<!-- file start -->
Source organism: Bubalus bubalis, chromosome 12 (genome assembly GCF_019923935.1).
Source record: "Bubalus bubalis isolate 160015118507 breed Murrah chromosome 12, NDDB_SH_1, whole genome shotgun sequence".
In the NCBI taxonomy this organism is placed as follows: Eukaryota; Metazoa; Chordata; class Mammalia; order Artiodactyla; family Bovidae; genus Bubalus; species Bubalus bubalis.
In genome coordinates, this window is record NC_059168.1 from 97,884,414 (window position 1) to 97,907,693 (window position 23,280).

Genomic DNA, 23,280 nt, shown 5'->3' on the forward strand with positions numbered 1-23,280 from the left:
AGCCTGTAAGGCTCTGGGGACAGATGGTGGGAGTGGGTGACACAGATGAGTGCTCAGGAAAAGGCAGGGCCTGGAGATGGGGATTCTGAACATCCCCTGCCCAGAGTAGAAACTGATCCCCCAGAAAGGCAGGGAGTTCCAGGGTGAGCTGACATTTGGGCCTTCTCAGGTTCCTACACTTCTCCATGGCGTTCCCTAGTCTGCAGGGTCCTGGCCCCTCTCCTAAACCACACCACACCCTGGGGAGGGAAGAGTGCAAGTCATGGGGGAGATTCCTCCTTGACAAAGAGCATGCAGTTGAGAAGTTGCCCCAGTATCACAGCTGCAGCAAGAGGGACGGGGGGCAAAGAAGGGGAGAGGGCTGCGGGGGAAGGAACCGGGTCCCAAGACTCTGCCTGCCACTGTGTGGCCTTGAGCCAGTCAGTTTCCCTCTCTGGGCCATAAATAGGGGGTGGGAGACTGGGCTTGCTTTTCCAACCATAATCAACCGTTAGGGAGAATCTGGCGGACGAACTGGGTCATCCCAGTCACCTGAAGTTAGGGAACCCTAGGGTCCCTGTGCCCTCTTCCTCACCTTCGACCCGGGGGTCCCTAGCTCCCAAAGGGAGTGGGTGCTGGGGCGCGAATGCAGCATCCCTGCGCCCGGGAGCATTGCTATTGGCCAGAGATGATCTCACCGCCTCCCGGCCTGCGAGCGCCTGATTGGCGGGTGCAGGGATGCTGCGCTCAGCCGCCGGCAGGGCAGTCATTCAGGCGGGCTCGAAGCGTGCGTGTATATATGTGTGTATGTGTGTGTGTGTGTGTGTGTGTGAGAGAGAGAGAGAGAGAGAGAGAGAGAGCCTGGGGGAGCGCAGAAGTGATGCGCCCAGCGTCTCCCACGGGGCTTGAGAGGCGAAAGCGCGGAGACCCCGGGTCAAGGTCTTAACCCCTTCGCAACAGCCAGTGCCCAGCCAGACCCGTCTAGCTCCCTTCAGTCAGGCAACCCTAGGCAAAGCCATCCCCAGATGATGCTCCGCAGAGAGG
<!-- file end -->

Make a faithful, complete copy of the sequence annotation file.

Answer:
Source organism: Bubalus bubalis, chromosome 12 (genome assembly GCF_019923935.1).
Source record: "Bubalus bubalis isolate 160015118507 breed Murrah chromosome 12, NDDB_SH_1, whole genome shotgun sequence".
In the NCBI taxonomy this organism is placed as follows: Eukaryota; Metazoa; Chordata; class Mammalia; order Artiodactyla; family Bovidae; genus Bubalus; species Bubalus bubalis.
In genome coordinates, this window is record NC_059168.1 from 97,884,414 (window position 1) to 97,907,693 (window position 23,280).

Genomic DNA, 23,280 nt, shown 5'->3' on the forward strand with positions numbered 1-23,280 from the left:
AGCCTGTAAGGCTCTGGGGACAGATGGTGGGAGTGGGTGACACAGATGAGTGCTCAGGAAAAGGCAGGGCCTGGAGATGGGGATTCTGAACATCCCCTGCCCAGAGTAGAAACTGATCCCCCAGAAAGGCAGGGAGTTCCAGGGTGAGCTGACATTTGGGCCTTCTCAGGTTCCTACACTTCTCCATGGCGTTCCCTAGTCTGCAGGGTCCTGGCCCCTCTCCTAAACCACACCACACCCTGGGGAGGGAAGAGTGCAAGTCATGGGGGAGATTCCTCCTTGACAAAGAGCATGCAGTTGAGAAGTTGCCCCAGTATCACAGCTGCAGCAAGAGGGACGGGGGGCAAAGAAGGGGAGAGGGCTGCGGGGGAAGGAACCGGGTCCCAAGACTCTGCCTGCCACTGTGTGGCCTTGAGCCAGTCAGTTTCCCTCTCTGGGCCATAAATAGGGGGTGGGAGACTGGGCTTGCTTTTCCAACCATAATCAACCGTTAGGGAGAATCTGGCGGACGAACTGGGTCATCCCAGTCACCTGAAGTTAGGGAACCCTAGGGTCCCTGTGCCCTCTTCCTCACCTTCGACCCGGGGGTCCCTAGCTCCCAAAGGGAGTGGGTGCTGGGGCGCGAATGCAGCATCCCTGCGCCCGGGAGCATTGCTATTGGCCAGAGATGATCTCACCGCCTCCCGGCCTGCGAGCGCCTGATTGGCGGGTGCAGGGATGCTGCGCTCAGCCGCCGGCAGGGCAGTCATTCAGGCGGGCTCGAAGCGTGCGTGTATATATGTGTGTATGTGTGTGTGTGTGTGTGTGTGTGAGAGAGAGAGAGAGAGAGAGAGAGAGAGCCTGGGGGAGCGCAGAAGTGATGCGCCCAGCGTCTCCCACGGGGCTTGAGAGGCGAAAGCGCGGAGACCCCGGGTCAAGGTCTTAACCCCTTCGCAACAGCCAGTGCCCAGCCAGACCCGTCTAGCTCCCTTCAGTCAGGCAACCCTAGGCAAAGCCATCCCCAGATGATGCTCCGCAGAGAGG